Graduates still struggling to enter the housing market

23 November 2007
The number of graduates pooling resources to get on the property ladder is increasing, with high levels of debt preventing them from buying for themselves, according to research from Scottish Widows bank.

Communications manager, Amanda Docherty, said: "First-time buyers are increasingly pooling their resources in order to get on to the property ladder. In principle, with a widening gap between earnings and house prices, it is a good idea, as it can help overcome some affordability issues. Two salaries stretch further than one."

Its figures show that more than half (56 per cent) of people who have graduated in the last ten years have not purchased a property and that, excluding mortgage debt, graduates owe an average of £10,586 in unsecured loans and on credit cards. According to Scottish Widows bank, 72 per cent of graduate first-time buyers have teamed up with a family member, partner or friend to buy a property, up from 69 per cent last year. Of the surveyed graduates who had not bought property, 70 per cent blamed high house prices.

However, more than two-thirds (69 per cent) of graduates with a joint mortgage would be unable to buy out the other party should the living arrangement not work out. "This is not an arrangement that people should rush into. Nobody wants to end up in a situation where they find it extremely difficult to share a home with someone they no longer get on with but can’t afford to do anything about it. With no exit route in place, graduates need to be fully aware of the size of the commitment involved in buying with someone else," Ms Docherty said.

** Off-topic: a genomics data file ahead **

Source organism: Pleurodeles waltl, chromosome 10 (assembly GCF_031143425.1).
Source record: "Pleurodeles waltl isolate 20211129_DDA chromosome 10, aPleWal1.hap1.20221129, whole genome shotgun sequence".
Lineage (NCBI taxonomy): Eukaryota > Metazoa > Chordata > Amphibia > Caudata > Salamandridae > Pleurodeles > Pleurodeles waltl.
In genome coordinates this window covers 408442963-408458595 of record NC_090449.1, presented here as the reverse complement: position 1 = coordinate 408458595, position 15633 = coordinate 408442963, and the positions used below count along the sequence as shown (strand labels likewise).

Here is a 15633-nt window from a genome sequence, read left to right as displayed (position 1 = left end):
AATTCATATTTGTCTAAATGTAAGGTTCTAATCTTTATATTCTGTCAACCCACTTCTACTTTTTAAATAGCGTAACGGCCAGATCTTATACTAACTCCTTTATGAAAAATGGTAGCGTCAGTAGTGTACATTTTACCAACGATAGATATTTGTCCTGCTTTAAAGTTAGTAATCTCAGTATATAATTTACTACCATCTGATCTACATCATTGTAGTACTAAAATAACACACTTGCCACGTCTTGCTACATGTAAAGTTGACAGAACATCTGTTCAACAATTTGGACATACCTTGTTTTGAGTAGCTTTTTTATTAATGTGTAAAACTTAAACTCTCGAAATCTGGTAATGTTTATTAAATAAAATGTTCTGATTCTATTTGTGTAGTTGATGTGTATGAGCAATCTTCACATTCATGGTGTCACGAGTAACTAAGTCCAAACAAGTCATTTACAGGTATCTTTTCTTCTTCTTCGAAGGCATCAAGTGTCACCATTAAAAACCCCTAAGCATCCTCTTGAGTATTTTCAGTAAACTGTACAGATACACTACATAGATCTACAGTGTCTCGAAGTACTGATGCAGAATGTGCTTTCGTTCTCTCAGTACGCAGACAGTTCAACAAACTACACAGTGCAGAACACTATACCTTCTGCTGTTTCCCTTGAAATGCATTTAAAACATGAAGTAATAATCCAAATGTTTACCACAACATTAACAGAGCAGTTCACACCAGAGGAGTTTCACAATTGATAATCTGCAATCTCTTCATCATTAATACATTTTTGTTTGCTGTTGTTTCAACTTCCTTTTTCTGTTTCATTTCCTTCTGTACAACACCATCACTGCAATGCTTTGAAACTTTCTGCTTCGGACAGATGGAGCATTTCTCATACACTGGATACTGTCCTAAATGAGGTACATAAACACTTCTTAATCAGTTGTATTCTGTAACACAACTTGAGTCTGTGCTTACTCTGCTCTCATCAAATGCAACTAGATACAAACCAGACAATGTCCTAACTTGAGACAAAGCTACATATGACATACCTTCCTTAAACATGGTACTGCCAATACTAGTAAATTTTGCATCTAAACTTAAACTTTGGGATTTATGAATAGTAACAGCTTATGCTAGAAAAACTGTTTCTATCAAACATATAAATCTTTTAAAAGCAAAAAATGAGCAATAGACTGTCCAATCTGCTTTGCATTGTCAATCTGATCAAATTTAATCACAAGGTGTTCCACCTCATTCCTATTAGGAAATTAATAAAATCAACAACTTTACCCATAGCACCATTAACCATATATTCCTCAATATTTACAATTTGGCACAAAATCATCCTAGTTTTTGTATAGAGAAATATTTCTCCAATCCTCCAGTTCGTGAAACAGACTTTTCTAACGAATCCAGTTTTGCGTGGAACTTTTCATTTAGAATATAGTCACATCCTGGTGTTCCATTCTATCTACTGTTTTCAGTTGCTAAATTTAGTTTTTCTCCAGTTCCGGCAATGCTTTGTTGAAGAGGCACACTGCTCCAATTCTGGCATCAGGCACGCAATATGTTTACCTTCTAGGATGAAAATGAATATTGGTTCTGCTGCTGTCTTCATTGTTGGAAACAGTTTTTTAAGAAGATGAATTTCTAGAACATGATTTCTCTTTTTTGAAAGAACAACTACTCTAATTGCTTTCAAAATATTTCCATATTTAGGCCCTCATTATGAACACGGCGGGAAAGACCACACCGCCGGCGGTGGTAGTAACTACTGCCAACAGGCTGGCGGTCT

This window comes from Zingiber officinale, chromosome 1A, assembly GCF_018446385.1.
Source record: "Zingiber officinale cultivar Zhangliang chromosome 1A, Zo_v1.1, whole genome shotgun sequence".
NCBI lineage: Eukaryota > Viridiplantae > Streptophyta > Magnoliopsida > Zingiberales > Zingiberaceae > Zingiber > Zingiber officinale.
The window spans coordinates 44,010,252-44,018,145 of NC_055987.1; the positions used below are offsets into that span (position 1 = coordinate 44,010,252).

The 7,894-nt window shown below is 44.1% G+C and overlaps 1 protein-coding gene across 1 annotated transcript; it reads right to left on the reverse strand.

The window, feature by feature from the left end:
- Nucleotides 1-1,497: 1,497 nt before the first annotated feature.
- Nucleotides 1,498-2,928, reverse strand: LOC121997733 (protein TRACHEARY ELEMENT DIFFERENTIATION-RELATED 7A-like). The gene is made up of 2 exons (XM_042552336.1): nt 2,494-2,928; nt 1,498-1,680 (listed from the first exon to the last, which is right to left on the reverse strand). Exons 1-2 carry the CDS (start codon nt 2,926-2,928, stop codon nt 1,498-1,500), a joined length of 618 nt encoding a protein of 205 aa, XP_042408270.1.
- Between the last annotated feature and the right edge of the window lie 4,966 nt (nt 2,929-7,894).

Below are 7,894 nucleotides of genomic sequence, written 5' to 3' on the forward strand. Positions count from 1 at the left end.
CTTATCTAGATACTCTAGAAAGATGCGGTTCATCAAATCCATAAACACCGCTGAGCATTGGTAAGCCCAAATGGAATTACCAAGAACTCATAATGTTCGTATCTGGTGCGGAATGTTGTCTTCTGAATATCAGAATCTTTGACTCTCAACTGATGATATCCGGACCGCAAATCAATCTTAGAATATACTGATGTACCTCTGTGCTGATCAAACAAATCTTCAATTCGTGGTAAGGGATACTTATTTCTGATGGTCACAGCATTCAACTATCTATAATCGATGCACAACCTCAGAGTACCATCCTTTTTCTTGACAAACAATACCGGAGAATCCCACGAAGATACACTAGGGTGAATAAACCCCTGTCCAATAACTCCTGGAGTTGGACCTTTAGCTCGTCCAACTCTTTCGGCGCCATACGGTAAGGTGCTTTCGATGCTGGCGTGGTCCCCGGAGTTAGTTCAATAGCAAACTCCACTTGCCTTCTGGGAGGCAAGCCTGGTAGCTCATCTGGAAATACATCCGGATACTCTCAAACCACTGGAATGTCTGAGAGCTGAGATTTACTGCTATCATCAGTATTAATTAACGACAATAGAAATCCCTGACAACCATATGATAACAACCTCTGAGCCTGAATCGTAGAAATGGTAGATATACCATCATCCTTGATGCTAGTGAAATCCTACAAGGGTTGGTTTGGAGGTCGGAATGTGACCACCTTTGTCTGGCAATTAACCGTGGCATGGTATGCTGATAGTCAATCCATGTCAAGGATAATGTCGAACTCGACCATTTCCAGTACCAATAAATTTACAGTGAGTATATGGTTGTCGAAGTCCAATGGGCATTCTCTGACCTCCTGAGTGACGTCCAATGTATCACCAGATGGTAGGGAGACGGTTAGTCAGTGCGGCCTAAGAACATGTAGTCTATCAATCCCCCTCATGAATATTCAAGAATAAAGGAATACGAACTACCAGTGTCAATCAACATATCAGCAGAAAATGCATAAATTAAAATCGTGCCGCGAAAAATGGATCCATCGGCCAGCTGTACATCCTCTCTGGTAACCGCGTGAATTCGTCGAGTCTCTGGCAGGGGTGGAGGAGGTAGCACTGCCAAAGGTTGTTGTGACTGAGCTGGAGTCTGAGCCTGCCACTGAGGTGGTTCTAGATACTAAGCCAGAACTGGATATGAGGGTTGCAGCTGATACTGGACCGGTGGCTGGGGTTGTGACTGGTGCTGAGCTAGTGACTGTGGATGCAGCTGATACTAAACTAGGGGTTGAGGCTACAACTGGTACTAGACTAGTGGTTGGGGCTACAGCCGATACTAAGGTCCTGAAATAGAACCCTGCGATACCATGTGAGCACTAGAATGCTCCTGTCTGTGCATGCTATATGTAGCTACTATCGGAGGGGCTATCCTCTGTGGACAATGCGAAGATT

Of the people surveyed that have a mortgage, more females (7 per cent) have opted for a joint mortgage arrangement than males (65 per cent) over the last ten years. Meanwhile, female graduates (76 per cent) also said it would be more difficult to buy the other person's share if problems arose than their male counterparts (59 per cent).

Amanda Docherty said: "These figures are perhaps unsurprising when you consider that women continue to earn less than men. Our survey revealed that only 34 per cent of the female graduates surveyed earn upwards of £25,000 compared with 49 per cent of the male respondents."

She also recommended options such as the Government’s shared ownership schemes, which can help graduates to get on the property ladder. "I would urge graduates to take the time to consider all the options that are available in the marketplace and choose the one that is right for their circumstances," she added.

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